Alexander Trocchi: Glasgow through the eye of a needle
At the beginning of Thongs, one of Alexander Trocchi’s pornographic novels, he is perhaps most explicit about his vision of Glasgow. Here, the Gorbals is used as a metonym for the entire industrial city, a cold, miserable series of Presbyterian blocks hewn from drab stone. Against this, he juxtaposes a visceral world of ultraviolence and sexual misadventure in a series of episodes concerning blades, thongs, straps, and numerous abrasions, punctures and penetrations. Ultimately, his heroine Gertrude Gault will escape the colourless working-class Glasgow. First, to practise perverse sexual pleasures in the upper-class West End of the city, then, as the figurehead of a sado-masochistic cult, she is reinvented as Carmenicita de Las Lunas and wanders from the constraints of the Scottish city to experience the pleasurable freedoms of sexual pain and group sodomy (by, amongst others, a onelegged dwarf) before a ritualistic and passionately embraced death at the hands of her fellow cultists in the arid heat of Spain. Like much of Trocchi’s work, Thongs can be read as a critique of society that presupposes alternative spatial practices at a series of scales from that of the body and mind to that of the city and beyond. For Trocchi – as his controversial and well-documented life as novelist, literary editor, pornographer, pimp, political activist and celebrity heroin-addict testifies – this meant conscious attempts to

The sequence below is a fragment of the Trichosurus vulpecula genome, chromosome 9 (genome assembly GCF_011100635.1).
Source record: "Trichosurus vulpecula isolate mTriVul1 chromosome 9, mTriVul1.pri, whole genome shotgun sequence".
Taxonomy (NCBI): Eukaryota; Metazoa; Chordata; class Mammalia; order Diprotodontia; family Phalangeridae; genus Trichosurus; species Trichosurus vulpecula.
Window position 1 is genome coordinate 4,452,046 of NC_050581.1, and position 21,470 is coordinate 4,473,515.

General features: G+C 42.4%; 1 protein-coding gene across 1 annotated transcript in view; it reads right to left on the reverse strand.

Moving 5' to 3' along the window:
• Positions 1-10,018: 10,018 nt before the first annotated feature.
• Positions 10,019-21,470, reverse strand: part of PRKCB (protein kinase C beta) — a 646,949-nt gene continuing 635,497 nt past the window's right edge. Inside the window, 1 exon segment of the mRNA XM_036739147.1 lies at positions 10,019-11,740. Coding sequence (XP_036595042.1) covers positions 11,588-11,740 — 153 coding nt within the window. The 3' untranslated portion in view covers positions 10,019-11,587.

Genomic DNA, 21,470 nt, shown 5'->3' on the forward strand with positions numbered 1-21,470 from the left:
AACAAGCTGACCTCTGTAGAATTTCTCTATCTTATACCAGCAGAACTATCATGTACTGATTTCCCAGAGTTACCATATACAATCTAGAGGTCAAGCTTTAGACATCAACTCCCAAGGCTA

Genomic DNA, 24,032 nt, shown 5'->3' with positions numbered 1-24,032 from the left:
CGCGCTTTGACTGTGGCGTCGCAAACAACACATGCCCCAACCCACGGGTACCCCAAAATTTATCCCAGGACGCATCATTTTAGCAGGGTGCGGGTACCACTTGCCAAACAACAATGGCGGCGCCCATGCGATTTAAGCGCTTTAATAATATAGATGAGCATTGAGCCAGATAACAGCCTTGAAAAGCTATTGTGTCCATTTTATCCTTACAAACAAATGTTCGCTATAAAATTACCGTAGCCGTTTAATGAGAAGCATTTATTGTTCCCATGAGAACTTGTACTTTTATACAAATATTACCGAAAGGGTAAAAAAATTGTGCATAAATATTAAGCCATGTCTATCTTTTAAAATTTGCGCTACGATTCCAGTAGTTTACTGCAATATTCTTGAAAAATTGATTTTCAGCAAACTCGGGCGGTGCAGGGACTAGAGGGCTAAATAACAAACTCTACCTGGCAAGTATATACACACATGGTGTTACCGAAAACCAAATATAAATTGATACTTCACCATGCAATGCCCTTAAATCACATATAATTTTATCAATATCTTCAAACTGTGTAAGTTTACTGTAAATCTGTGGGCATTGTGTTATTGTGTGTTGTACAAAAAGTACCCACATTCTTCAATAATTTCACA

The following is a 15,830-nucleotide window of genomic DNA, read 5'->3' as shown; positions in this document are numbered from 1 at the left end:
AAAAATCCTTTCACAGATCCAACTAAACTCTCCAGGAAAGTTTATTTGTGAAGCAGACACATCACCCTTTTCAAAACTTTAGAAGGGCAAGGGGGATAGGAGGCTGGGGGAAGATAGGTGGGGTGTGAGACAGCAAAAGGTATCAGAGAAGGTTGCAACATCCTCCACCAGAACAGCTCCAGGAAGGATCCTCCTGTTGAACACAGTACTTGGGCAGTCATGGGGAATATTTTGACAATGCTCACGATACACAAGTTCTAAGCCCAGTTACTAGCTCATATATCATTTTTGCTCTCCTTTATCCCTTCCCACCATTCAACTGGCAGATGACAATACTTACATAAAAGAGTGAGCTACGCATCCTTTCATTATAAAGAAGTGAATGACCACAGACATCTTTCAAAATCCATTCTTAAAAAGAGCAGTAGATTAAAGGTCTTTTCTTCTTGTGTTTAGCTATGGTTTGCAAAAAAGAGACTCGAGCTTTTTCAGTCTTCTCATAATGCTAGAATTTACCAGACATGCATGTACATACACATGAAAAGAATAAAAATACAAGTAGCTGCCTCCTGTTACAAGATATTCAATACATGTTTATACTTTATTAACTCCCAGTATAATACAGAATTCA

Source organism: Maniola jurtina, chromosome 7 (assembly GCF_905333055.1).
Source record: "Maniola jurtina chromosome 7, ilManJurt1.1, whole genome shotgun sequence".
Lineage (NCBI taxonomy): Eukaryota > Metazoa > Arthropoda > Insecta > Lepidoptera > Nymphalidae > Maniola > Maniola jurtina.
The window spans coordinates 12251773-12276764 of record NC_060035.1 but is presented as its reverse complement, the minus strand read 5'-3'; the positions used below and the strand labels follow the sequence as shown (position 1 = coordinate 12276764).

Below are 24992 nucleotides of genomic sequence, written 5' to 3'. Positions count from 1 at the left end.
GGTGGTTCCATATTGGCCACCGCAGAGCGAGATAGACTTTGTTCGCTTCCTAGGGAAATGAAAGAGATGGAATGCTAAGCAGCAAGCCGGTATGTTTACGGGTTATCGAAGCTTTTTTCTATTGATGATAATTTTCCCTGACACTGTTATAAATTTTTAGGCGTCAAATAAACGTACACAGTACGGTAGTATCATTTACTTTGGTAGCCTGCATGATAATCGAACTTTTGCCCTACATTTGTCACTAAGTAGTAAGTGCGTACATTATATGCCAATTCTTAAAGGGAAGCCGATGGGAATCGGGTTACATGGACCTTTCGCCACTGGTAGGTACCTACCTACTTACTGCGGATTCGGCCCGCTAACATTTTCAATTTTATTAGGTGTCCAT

occupy the extreme edges or interstices of mainstream space. Perhaps uniquely, he was informed in this task by consorting, exchanging ideas and publishing with figures from both of what were arguably the two most important groups of post-war spatial critics and explorers: the Beat Generation and the Situationist International. And while this would ultimately manifest itself in visionary manifestos for a new society such as the ‘Invisible Insurrection of a Million Minds’ or ‘project sigma’, it is in the space of the novel that such ideas are arguably most intimately articulated. In Young Adam (written in Paris in the 1950s) Trocchi begins to explore the relationship between movement and an oftentimes contradictory idea of freedom. Subsequently, in Cain’s Book, the consequences and complexities of a position in extremis are elaborated. In both, the protagonists are taken to settings at once separate from yet intricately connected to the urban environment. And in both, preoccupations emerge that not only inflect Trocchi’s own political visions but also resonate with some of the emerging architectures of the 1960s.